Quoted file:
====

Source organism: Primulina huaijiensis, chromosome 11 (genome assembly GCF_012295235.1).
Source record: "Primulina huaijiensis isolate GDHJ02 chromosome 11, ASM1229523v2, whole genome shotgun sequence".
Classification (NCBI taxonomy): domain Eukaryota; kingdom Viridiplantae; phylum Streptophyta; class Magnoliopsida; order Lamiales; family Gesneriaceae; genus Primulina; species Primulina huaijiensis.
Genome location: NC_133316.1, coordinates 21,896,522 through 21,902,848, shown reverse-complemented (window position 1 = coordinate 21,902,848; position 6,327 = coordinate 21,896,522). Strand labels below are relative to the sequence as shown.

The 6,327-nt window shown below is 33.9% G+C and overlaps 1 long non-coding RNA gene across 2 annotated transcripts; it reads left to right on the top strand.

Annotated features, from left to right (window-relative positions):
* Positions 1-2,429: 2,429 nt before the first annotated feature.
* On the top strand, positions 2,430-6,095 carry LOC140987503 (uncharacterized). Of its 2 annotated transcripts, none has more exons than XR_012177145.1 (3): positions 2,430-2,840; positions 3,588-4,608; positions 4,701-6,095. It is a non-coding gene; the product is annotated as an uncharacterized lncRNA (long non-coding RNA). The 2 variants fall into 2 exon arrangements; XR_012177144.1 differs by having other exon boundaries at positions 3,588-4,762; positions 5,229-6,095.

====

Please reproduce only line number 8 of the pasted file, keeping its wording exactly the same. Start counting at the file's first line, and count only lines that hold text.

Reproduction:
* On the top strand, positions 2,430-6,095 carry LOC140987503 (uncharacterized). Of its 2 annotated transcripts, none has more exons than XR_012177145.1 (3): positions 2,430-2,840; positions 3,588-4,608; positions 4,701-6,095. It is a non-coding gene; the product is annotated as an uncharacterized lncRNA (long non-coding RNA). The 2 variants fall into 2 exon arrangements; XR_012177144.1 differs by having other exon boundaries at positions 3,588-4,762; positions 5,229-6,095.